Scripture teaches that God opposes the proud and gives favor to the humble. It says that living waters will flow out of us, but the religious spirit turns the seeker inward, wasting him in constant self-examination. You can scramble your brain trying to find the spiritual in all things physical and feel really godly for doing it. For me, each dream and vision directed more focus to self and away from Christ. I finally dreamed myself to exhaustion and put aside the dream journal all good Charismatics keep—what is the point? I asked.

Constant self focus quickly renders a Christian unable to reach others (except to slap them on the back when they become as spiritual as he is). The religious spirit loves an unproductive, ineffectual Christian, one rendered null and void. Placed in the spin cycle, he is like a cat chasing its tail, a whirl of motion while the rats run free.

In a church where the religious spirit reigns, you will find focus on self and self-improvement (you can call it breakthrough or destiny), focus on doctrine (everyone must be healed!), always putting the focus on something just aside of Christ and your need to become like Him. You will sense that this church is the best church and the most enlightened. You will see some people who are just so godly cool, you wish you could be them!

But while that person may constantly and fervently whisper the name of Jesus, the focus is on his fervency. I recall going to a church yard sale, shopping tables of used goods when all of a sudden a worker swept into the room loudly mouthing a praise song as she busied herself arranging. She didn’t greet me, encourage me, or in any way connect as a believer. She simply wanted to make sure that I knew she was holiness presiding.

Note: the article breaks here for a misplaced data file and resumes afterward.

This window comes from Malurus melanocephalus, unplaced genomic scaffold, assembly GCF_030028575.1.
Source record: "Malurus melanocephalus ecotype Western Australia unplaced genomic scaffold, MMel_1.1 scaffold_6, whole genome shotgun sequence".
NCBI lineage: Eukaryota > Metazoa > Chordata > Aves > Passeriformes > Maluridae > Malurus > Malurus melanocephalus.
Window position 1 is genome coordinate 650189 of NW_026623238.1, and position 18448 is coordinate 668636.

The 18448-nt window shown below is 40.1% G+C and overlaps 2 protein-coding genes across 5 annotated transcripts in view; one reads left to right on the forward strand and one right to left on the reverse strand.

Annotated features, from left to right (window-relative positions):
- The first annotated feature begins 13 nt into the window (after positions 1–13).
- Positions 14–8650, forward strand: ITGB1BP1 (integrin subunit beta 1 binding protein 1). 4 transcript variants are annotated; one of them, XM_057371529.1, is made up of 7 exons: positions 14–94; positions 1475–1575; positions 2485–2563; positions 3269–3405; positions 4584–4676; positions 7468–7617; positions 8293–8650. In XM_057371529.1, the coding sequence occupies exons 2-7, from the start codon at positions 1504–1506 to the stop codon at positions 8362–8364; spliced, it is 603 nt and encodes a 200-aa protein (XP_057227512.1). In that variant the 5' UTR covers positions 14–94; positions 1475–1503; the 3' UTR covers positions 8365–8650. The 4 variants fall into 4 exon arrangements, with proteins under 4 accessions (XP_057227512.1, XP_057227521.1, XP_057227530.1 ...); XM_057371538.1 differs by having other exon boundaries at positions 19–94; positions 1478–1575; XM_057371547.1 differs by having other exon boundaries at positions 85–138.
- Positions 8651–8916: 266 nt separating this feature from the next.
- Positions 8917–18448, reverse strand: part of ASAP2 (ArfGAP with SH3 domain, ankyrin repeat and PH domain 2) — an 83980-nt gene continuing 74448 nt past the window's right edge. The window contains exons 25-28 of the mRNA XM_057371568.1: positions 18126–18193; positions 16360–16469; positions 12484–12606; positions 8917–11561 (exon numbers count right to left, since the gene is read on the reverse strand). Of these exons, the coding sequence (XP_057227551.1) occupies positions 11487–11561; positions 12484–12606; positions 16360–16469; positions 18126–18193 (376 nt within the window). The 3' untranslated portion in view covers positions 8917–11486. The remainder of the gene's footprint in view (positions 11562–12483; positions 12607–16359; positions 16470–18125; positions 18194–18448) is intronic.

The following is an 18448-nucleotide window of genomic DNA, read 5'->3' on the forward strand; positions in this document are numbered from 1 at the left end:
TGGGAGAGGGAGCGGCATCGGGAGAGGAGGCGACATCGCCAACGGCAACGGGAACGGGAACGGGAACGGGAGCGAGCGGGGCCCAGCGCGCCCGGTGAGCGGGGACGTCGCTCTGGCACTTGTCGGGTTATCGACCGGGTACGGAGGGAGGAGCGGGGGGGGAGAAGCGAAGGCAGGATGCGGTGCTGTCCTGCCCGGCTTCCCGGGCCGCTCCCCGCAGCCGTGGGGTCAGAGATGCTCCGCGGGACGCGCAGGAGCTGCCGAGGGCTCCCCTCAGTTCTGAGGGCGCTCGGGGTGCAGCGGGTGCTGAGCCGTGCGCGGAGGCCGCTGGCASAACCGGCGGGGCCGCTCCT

The religious spirit would turn us all in caricatures, whether it is holy hymn hummers or holy rollers. In our crowd, it was great if everyone would shake, rattle, and roll. Those who didn’t were prophesied over with visions of them rolling on the ground.

Why is all this important? Because Christ came to set us free.

I believe the religious spirit targets the seeking hearts, those who sincerely do want to do the will of God and walk in His ways. The fence sitters generally don’t get caught up in it.

I believe I was genuinely seeking, but I had no idea how entrenched my Self was, how insidious and stubbornly accustomed to its throne. The religious spirit helped me retain the throne and look godly doing it. But my fruit stunk. Maybe yours does too.

In Bible study recently, a woman wondered why she couldn’t overcome her sin. “I’m basically a good person,” she said.

Believing that is your first mistake, I told her.

Once I learned the depravity of Self, I knew I could never trust its guidance again.

At the risk of sounding like a 1950s TV commercial, I ask: Has your religion left you feeling exhausted? Is your life lacking the love, joy, peace, patience, kindness and all the other fruits of the spirit, especially self control? Do you hear that small but persistent voice telling you that something is just not quite right?

Then take a look at your guiding spirit, lest your light really be darkness.






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1 Response to Thoughts on the Religious Spirit

  1. ruthsongs says:

    “We were so special we could hardly stand it.”

    Been there, done that.

    Thank God for His mercy towards me.